Thinking about putting your assets into a trust as part of your estate planning, but unsure if you want them to stay in that trust for good? If so, you’re in luck. You can make a temporary trust, or a limited-term trust.
Why would you want to do this? Some people do it if they work in a profession that puts them at a higher risk of getting sued. A common example is a doctor who thinks he or she may get sued over mistakes made at work. To make sure that the family does not lose all of their personal wealth, the doctor can transfer it to the trust so that he or she does not actually own it.
You could also use a trust to put the money aside when your heir is a minor. Maybe they’re just 15, and you don’t want to leave them any money directly. You’re not sure how they would use it. You can put it in a trust for a time, and then when they come of age, you can take it back out and write into your will that they get the money when you pass away.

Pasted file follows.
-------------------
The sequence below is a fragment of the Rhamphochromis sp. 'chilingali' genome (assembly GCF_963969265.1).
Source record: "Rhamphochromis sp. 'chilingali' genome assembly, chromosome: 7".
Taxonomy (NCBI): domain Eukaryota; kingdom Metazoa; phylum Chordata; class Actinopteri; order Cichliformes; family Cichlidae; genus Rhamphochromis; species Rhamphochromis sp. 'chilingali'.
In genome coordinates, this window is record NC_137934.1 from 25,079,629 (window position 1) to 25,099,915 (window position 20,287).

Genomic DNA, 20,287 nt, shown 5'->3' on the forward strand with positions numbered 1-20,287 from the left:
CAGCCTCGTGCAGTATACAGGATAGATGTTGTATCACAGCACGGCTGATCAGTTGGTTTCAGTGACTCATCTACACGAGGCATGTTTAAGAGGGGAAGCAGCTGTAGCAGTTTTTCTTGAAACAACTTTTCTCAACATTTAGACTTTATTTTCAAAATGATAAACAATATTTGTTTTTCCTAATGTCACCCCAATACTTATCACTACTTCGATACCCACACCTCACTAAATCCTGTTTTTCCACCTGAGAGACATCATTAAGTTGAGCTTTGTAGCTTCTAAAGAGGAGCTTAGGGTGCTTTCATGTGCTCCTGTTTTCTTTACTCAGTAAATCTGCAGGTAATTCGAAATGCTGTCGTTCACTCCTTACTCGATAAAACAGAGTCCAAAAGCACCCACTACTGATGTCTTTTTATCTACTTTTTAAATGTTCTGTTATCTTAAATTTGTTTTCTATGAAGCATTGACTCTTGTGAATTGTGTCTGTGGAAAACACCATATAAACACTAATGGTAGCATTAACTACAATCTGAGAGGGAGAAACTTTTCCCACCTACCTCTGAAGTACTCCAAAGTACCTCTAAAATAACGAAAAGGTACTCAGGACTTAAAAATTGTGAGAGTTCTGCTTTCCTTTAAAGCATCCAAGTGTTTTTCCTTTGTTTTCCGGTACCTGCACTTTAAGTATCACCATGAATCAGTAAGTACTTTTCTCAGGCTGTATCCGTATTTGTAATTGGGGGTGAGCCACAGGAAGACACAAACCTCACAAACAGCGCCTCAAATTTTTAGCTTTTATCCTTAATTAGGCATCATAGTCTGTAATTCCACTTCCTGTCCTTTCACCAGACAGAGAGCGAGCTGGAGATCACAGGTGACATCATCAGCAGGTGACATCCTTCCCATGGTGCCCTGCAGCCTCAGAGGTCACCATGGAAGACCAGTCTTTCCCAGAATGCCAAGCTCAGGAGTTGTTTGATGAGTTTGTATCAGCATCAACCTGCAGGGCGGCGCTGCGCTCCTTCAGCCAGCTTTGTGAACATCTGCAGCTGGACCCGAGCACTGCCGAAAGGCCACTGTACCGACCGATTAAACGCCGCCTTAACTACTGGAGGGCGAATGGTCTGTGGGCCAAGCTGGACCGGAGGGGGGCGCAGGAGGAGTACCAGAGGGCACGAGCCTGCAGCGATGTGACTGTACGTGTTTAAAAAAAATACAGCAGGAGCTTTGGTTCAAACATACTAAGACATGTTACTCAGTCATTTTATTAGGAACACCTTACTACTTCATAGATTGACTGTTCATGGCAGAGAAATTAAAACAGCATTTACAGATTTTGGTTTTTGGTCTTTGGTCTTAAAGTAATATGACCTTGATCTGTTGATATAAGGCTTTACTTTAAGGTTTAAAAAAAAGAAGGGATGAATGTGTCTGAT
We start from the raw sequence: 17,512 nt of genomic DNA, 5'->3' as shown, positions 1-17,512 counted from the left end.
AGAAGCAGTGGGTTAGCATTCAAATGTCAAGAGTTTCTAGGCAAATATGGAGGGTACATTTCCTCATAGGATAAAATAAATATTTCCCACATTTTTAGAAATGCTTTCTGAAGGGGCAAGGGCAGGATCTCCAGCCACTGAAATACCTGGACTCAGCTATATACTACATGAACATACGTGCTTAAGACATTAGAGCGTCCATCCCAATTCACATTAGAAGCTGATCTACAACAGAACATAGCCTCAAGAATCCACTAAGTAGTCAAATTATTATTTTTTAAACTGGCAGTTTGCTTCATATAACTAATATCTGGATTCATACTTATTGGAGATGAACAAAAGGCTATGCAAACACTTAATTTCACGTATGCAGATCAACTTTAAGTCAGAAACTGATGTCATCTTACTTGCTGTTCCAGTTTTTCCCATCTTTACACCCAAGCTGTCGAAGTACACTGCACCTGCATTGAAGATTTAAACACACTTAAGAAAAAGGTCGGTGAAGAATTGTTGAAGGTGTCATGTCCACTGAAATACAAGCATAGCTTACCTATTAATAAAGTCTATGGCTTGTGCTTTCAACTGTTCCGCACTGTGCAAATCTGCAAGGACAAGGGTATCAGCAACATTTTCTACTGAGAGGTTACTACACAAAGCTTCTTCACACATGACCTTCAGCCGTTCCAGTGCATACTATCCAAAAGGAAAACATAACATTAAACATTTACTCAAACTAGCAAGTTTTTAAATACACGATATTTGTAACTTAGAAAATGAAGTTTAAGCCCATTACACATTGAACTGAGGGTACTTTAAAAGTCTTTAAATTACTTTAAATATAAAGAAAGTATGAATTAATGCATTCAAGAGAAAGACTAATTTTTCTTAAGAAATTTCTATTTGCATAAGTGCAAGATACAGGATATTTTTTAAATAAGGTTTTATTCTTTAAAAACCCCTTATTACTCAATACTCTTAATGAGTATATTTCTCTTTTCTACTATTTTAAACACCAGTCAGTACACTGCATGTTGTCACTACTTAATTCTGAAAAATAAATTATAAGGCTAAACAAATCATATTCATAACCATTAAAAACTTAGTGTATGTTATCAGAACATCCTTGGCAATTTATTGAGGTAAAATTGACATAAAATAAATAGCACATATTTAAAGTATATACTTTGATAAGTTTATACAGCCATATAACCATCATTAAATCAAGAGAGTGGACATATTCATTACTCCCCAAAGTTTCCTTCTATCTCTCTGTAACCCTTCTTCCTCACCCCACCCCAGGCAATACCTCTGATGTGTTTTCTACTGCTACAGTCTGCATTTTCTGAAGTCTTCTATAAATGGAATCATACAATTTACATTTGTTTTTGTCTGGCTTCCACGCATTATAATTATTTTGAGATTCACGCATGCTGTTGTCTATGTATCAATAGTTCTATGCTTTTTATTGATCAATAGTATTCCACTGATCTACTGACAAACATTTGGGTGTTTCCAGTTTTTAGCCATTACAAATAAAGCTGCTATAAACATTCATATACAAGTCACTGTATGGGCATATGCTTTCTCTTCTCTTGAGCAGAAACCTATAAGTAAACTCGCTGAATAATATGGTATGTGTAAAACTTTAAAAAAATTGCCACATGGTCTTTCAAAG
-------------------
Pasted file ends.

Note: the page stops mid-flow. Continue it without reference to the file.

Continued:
Of course, you could also just set up a trust that stipulates that it pays out to the heir at or after the age of 18. Then, no matter how old they are when you pass away, the trust ensures that your wishes are followed, even though you never took it back out.
You have a lot to think about with estate planning, so be sure you carefully consider all of your options.